So what are Apple doing differently in this new version of Safari? Apple are intelligently using separate cookie jars depending on what you the user are doing.

If a third party hands Safari a cookie, and if you, the user, have not had a first-party relationship with that third party recently, then the cookie doesn’t go into the big jar, it goes into a temporary jar associated with the specific first party you’re visiting.

Imagine both myself and Allison became evil and wanted to track you. We would set up www.eviltracker.com, and we would both include a URL to an invisible JavaScript file into both www.podfeet.com and www.bartb.ie. With a single cookie jar, your browser would send the same cookie for www.eviltracker.com as you navigated around both of our sites. Our tracker could watch as you moved from one of our sites to the other and know it was the same person. We could then start asking all our friends to include our tracker too, and start watching you as you went to the Mac Cast, to Mac Voices, and so on and so forth.

Now – at no point have you ever intentionally visited www.eviltracker.com – you have only ever had a third-party relationship with it. Never a first-party one.

So now you upgrade to the latest Safari, how do things change? You go to www.bartb.ie, it includes the script on www.eviltracker.com, so your browser dutifully makes the request to the third party, and a cookie gets created. New Safari checks to see if you have ever had a first-party relationship with www.eviltracker.com – you have not. So it does not put the cookie into the big central jar. It creates a temporary jar that only exists for www.bartb.ie, and it puts the cookie from www.eviltracker.com into that jar. From then on, whenever www.bartb.ie references www.eviltracker.com in a third-party context, Safari uses the special jar for www.bartb.ie and sends www.eviltracker.com that cookie. You still have state with the tracker, and it can see that you are on www.bartb.ie.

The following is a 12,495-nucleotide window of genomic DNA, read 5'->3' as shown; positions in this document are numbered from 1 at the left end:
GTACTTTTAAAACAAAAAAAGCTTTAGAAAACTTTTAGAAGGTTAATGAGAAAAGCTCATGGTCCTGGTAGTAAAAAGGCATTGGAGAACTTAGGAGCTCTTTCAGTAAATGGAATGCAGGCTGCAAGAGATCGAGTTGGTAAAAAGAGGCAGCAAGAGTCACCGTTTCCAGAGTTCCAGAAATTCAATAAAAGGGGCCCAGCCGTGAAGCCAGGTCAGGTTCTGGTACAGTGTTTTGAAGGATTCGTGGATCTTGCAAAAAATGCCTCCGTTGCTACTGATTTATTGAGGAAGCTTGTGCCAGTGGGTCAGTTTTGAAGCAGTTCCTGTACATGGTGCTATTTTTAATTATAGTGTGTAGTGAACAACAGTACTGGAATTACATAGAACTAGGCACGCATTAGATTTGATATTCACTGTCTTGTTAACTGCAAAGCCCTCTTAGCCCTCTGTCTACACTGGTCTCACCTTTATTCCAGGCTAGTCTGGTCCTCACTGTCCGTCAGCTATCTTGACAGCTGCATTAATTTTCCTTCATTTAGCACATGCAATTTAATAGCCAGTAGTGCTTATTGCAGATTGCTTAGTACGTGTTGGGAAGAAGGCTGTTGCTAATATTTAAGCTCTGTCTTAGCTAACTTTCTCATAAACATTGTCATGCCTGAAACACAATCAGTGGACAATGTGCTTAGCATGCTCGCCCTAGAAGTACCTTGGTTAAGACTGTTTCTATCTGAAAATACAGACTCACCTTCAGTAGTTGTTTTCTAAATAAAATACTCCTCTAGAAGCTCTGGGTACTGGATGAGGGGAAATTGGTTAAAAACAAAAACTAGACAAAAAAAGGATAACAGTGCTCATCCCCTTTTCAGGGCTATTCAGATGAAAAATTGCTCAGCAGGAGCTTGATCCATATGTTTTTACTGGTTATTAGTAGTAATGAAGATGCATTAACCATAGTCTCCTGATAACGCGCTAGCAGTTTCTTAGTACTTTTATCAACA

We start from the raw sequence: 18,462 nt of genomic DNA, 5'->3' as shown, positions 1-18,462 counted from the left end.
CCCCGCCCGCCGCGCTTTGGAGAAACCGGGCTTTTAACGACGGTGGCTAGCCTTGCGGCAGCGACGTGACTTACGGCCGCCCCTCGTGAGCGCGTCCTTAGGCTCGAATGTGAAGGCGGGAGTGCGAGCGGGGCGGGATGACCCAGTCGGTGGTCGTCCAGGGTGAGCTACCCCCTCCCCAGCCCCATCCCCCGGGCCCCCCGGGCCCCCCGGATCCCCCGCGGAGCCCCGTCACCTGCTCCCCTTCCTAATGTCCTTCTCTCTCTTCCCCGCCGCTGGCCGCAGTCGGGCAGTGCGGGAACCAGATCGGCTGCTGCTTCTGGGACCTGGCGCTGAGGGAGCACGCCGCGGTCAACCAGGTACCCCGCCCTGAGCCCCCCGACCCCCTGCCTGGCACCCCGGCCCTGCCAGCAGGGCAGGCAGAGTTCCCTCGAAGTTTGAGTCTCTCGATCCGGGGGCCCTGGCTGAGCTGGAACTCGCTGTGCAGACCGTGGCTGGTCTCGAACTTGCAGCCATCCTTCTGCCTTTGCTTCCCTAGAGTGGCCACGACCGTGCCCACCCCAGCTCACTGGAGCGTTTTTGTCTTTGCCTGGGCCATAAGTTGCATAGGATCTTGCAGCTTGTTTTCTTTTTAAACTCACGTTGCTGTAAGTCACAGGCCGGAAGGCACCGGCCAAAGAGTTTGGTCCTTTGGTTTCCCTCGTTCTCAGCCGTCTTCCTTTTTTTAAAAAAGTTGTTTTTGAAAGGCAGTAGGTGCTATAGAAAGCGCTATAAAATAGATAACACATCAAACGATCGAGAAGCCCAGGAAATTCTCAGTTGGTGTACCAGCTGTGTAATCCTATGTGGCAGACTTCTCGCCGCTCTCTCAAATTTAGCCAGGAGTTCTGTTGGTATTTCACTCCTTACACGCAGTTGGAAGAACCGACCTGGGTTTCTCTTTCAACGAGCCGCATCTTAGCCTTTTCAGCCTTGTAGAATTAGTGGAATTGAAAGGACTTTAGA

Then you go to www.podfeet.com, and again, there is a third-party request to www.eviltracker.com. Safari checks whether or not you have a recent first-party relationship with www.eviltracker.com, and you do not – it then creates a whole new temporary cookie jar for www.podfeet.com, and pretends to www.eviltracker.com that it has no cookie for it. The tracker creates a new session, hands that cookie to Safari, and it saves it in the second jar. Then, as your browser around podfeet.com it dutifully returns that second cookie to the tracker. The tracker can watch as you move around podfeet.com.